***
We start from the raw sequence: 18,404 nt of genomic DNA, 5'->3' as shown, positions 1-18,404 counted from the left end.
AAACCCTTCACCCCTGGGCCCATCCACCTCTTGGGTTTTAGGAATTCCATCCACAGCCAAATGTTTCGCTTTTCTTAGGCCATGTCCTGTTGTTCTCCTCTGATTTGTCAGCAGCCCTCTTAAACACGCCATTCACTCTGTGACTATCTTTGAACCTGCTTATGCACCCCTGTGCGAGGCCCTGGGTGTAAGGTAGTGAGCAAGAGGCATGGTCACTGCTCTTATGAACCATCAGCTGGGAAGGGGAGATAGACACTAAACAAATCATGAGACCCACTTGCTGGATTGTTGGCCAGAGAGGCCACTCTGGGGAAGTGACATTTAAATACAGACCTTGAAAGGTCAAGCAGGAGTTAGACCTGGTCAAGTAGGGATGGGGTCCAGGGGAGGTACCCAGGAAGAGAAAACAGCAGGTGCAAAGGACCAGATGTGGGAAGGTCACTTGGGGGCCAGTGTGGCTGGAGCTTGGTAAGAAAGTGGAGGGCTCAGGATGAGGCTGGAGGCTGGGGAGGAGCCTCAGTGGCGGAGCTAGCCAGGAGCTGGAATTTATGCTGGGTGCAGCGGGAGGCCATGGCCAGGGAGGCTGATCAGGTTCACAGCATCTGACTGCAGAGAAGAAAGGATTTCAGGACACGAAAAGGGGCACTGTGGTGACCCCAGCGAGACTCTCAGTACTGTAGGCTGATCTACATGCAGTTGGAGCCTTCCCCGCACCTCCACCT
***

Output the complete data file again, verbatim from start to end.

We start from the raw sequence: 18,404 nt of genomic DNA, 5'->3' as shown, positions 1-18,404 counted from the left end.
AAACCCTTCACCCCTGGGCCCATCCACCTCTTGGGTTTTAGGAATTCCATCCACAGCCAAATGTTTCGCTTTTCTTAGGCCATGTCCTGTTGTTCTCCTCTGATTTGTCAGCAGCCCTCTTAAACACGCCATTCACTCTGTGACTATCTTTGAACCTGCTTATGCACCCCTGTGCGAGGCCCTGGGTGTAAGGTAGTGAGCAAGAGGCATGGTCACTGCTCTTATGAACCATCAGCTGGGAAGGGGAGATAGACACTAAACAAATCATGAGACCCACTTGCTGGATTGTTGGCCAGAGAGGCCACTCTGGGGAAGTGACATTTAAATACAGACCTTGAAAGGTCAAGCAGGAGTTAGACCTGGTCAAGTAGGGATGGGGTCCAGGGGAGGTACCCAGGAAGAGAAAACAGCAGGTGCAAAGGACCAGATGTGGGAAGGTCACTTGGGGGCCAGTGTGGCTGGAGCTTGGTAAGAAAGTGGAGGGCTCAGGATGAGGCTGGAGGCTGGGGAGGAGCCTCAGTGGCGGAGCTAGCCAGGAGCTGGAATTTATGCTGGGTGCAGCGGGAGGCCATGGCCAGGGAGGCTGATCAGGTTCACAGCATCTGACTGCAGAGAAGAAAGGATTTCAGGACACGAAAAGGGGCACTGTGGTGACCCCAGCGAGACTCTCAGTACTGTAGGCTGATCTACATGCAGTTGGAGCCTTCCCCGCACCTCCACCT